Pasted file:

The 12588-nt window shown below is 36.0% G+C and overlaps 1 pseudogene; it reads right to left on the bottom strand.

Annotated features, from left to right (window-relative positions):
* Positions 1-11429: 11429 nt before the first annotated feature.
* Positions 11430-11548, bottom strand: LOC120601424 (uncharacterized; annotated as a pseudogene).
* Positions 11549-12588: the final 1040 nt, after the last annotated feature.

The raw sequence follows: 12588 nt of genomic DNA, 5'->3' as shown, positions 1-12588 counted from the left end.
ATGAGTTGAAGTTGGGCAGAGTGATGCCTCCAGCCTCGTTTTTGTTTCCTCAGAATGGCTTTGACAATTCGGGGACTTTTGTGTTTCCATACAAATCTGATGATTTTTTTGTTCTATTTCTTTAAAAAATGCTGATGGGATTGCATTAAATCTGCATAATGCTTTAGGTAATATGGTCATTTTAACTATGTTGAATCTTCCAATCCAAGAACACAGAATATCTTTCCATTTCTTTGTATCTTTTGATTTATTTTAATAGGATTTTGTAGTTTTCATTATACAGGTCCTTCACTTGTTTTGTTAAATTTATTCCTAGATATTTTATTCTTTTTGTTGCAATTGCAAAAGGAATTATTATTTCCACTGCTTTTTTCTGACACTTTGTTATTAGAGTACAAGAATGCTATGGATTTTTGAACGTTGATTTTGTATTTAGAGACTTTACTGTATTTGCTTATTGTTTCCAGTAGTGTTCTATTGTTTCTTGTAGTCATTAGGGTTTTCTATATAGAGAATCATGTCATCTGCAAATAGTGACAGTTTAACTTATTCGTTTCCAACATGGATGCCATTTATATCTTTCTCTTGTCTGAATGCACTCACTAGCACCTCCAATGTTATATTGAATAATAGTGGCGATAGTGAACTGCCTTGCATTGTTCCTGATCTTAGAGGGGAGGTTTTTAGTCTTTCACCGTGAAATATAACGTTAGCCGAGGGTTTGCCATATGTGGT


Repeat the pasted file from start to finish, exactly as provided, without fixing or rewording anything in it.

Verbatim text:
The 12588-nt window shown below is 36.0% G+C and overlaps 1 pseudogene; it reads right to left on the bottom strand.

Annotated features, from left to right (window-relative positions):
* Positions 1-11429: 11429 nt before the first annotated feature.
* Positions 11430-11548, bottom strand: LOC120601424 (uncharacterized; annotated as a pseudogene).
* Positions 11549-12588: the final 1040 nt, after the last annotated feature.

The raw sequence follows: 12588 nt of genomic DNA, 5'->3' as shown, positions 1-12588 counted from the left end.
ATGAGTTGAAGTTGGGCAGAGTGATGCCTCCAGCCTCGTTTTTGTTTCCTCAGAATGGCTTTGACAATTCGGGGACTTTTGTGTTTCCATACAAATCTGATGATTTTTTTGTTCTATTTCTTTAAAAAATGCTGATGGGATTGCATTAAATCTGCATAATGCTTTAGGTAATATGGTCATTTTAACTATGTTGAATCTTCCAATCCAAGAACACAGAATATCTTTCCATTTCTTTGTATCTTTTGATTTATTTTAATAGGATTTTGTAGTTTTCATTATACAGGTCCTTCACTTGTTTTGTTAAATTTATTCCTAGATATTTTATTCTTTTTGTTGCAATTGCAAAAGGAATTATTATTTCCACTGCTTTTTTCTGACACTTTGTTATTAGAGTACAAGAATGCTATGGATTTTTGAACGTTGATTTTGTATTTAGAGACTTTACTGTATTTGCTTATTGTTTCCAGTAGTGTTCTATTGTTTCTTGTAGTCATTAGGGTTTTCTATATAGAGAATCATGTCATCTGCAAATAGTGACAGTTTAACTTATTCGTTTCCAACATGGATGCCATTTATATCTTTCTCTTGTCTGAATGCACTCACTAGCACCTCCAATGTTATATTGAATAATAGTGGCGATAGTGAACTGCCTTGCATTGTTCCTGATCTTAGAGGGGAGGTTTTTAGTCTTTCACCGTGAAATATAACGTTAGCCGAGGGTTTGCCATATGTGGT